Meanwhile, Majek Fashek is striving to make a comeback. He proved so very clearly in a recent interview with Vanguard newspaper. In the engaging interview with Vanguard Entertainment team, The Rainmaker recounted the touching story of his dark days, insisting that he was never on drugs then as widely speculated; rather he was serving a spiritual punishment which “has now come to an end”. He spoke about his new album that is due to drop soon, as well as why he accused Timi Dakolo of stealing his song.
Said Fashek: “I’m back home to help the Nigerian recession, and also to openly appreciate someone, Captain Hosa Okunbo who has been so nice to me. Everything he did for me was in secret, and he has done so much. So, I decided to come back home and appreciate him and also ask Nigerians to join us in thanking him for standing by me throughout my difficult moments. Secondly, I have a new album I want to use to help reduce the current economic recession in the country. Nigeria is the richest country in Africa judging by the resources we have, so why should we be in recession? It’s not a good business, the Nigerian government has to wake up from their programme of stealing and provide for the poor masses, else in the future, we’ll be breeding armed robbers, kidnappers and all sorts of social miscreants in the country.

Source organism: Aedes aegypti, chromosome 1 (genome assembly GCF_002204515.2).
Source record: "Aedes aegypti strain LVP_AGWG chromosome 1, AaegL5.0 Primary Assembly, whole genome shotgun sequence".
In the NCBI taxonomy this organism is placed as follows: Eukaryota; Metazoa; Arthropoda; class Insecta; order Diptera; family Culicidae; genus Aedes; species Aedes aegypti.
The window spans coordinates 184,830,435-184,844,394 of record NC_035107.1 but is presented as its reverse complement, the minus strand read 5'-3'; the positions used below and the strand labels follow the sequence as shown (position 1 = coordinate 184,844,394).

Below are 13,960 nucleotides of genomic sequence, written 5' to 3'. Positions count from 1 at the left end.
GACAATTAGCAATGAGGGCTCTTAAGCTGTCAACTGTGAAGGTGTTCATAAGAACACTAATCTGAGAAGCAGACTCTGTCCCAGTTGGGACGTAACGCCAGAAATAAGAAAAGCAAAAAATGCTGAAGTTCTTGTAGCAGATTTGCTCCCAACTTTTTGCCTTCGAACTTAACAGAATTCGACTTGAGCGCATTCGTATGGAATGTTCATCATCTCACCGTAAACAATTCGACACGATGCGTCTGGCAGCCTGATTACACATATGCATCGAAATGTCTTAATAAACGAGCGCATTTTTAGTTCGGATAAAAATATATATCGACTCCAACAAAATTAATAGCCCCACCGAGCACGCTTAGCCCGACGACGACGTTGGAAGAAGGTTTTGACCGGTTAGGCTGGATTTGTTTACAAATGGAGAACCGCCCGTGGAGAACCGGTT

“Also, I’m in the country to promote my campaign tagged “Operation Feed The Poor People”, which is going to be sponsored by American Amnesty International in partnership with the Nigerian government. But we are still discussing with the Nigerian government. It is a programme that would really help the Nigerian people. I intend to bring big artistes from the United Kingdom to embark on a tour of the country.”
He recalled his featuring in ‘Good Morning America’ in the U.S. Hear him: “Do you know what it means to be on a programme called ‘Good Morning America’? Till today, I’m still paid royalty in America, but some people keep stealing my fortunes here, putting people’s music on ITunes and making money”
Majek is home to revive his brand –‘Pangolo’. According to him, “So I’m home to capture that sound because I can’t get it abroad; I need to capture that “Pangolo” sound that the young artistes are doing now. I came back to be in charge because these young boys are making money, they have more money than the older musicians. The likes of Olamide, Wizkid among others are all doing well.”
He explained: “Pangolo is a mixture of jazz, rock, hip-hop, Afro-beat; it has all kinds of sounds mixed together in it. Pangolo is the sound of many cultures, if you hear my sound you will hear the talking drum and that’s from the Yoruba culture, Shekere which is from the Igbo highlife, Rock n roll which is American; so it’s a sound of many cultures put into one sound. That’s what all these boys are doing now, not their own style. If I decide to produce in London, I won’t capture the sound I want because they only listen to rock sound, but in Nigeria we are more open to other sounds.”
So Majek Fashek wants to pull himself out of the mud.